Abhijit Banerjee dedicates Nobel to global movement for poverty alleviation

Indian-American Abhijit Banerjee, who has jointly won the 2019 Nobel Economics Prize with his wife Esther Duflo and Harvard’s Michael Kremer, said on Monday it was wonderful to be given the honour, which belonged to the entire movement for global poverty alleviation.

The trio has worked together in the field to revolutionise developmental economics by pioneering experiments that generate practical insights into how the poor respond to educational, health care and other programmes.

Speaking at the Massachusetts Institute of Technology after the announcement of the award, Banerjee said: “It’s wonderful to get this prize. The prize is not for us, but for the entire movement [poverty alleviation]. It’s a movement that we happened to be at the beginning of…”

“The prize is going to be wonderful for the movement… because I think it’s going to make it a little easier to penetrate the many doors that were half-open to us or not quite open to us…,” the 58-year-old Nobel laureate said at the news briefing that was also attended by fellow Nobel winner and his wife, Duflo. The two are professors at the institute.

Duflo said that when the phone rang to inform them about the Nobel Prize, she answered and was told it was an important call from Sweden. “Well, since you’ve now woken me up, go ahead” was her response, Duflo said.

Bannerjee said the Nobel committee asked about getting one of them on a conference call, but “they said they wanted a woman, and I didn’t qualify” — so he went back to bed. There was laughter and applause at the gathering after Banerjee’s remark.

He was born in Kolkata and studied economics at the Presidency College of the University of Calcutta before going to the Jawaharlal Nehru University, and Harvard University, where he received his PhD in 1988. Banerjee is currently the Ford Foundation International Professor of Economics at the Massachusetts Institute of Technology.

At the news briefing, he also spoke about the state of the Indian economy, saying it was “doing very badly” even as the government was increasingly recognising that there was a problem.

Banerjee, who wore a light-colored Nehru jacket, answered one question in Bengali, in response to a request from the questioner, and Duflo, who is of French origin, switched to her mother-tongue for a few questions.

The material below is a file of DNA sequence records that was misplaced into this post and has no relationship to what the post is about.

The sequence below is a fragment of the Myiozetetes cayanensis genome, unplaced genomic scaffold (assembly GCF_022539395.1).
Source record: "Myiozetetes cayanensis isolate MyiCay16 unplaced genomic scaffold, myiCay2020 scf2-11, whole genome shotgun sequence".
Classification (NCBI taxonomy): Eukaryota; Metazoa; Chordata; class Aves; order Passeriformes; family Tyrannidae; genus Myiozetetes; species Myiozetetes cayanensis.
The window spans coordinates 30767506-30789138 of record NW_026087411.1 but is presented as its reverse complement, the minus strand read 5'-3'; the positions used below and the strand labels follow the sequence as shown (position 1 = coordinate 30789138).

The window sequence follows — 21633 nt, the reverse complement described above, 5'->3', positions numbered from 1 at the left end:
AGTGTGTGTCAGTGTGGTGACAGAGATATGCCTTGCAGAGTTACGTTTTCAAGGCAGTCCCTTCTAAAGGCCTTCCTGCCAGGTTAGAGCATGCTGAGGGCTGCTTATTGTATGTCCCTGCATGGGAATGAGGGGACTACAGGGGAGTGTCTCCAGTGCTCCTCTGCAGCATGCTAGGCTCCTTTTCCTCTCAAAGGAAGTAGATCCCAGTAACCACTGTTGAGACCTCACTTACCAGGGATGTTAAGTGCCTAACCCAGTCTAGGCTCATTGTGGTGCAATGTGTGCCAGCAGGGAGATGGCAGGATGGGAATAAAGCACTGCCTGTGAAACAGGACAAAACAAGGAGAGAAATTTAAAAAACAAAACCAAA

“The economy is doing very badly in my view,” Banerjee said. He cited a dip in data of average consumption in urban and rural India between 2014-15 and 2017-18 to add “that’s the first time such has a thing has happened in many, many, many, many years”. “That’s a glaring warning sign,” he added.

He also weighed in on the ongoing controversy — an “enormous fight”, as he called it — in India over which data and numbers to rely on as indicators of the health of the economy.

He, however, said the Indian government was aware of the problem with the economy that is “slowing very, very fast”.

The Nobel laureate said thought he did not “exactly” know what the Indian government could do deal with the slowing economy, he cited a “large deficit”.

With “the economy going into a tailspin,” he said — first in Bengali and then English— this is the time when “you don’t worry so much about monetary stability and you worry a little bit more about the demand… right now, demand is a huge problem in the economy’. Asked how it felt to join other Nobel winners from Kolkata, the professor said: “I assume they were all much more distinguished than me.”

Duflo, who is only the second woman to receive the Nobel for economics and the youngest across all the categories and genders, said she took the call about the prize first and then she handed the phone over to Banerjee, who, she added, went back to sleep after the call. She showered, dressed and went out to address the news briefing.

Banerjee and Duflo founded the Abdul Latif Jameel Poverty Action Lab (J-PAL) at MIT with Sendhil Mullainathan in 2003, and Banerjee remains one of the lab’s directors.

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